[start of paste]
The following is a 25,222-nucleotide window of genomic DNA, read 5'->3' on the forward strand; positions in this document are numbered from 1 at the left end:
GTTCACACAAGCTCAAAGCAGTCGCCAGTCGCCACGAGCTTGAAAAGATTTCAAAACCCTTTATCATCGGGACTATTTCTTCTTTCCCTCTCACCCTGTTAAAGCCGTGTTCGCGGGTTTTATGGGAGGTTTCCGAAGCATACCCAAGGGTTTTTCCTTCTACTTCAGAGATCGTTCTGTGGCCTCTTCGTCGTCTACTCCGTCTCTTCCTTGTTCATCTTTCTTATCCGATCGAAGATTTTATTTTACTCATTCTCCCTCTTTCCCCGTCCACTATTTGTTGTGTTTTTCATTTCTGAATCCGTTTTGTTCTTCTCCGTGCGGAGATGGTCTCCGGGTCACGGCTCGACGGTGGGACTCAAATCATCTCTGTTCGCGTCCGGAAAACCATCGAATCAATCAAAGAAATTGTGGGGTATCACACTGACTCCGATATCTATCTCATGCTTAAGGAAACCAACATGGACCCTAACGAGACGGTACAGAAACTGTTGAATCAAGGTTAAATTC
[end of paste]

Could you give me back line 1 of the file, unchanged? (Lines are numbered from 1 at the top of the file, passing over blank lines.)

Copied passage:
The following is a 25,222-nucleotide window of genomic DNA, read 5'->3' on the forward strand; positions in this document are numbered from 1 at the left end: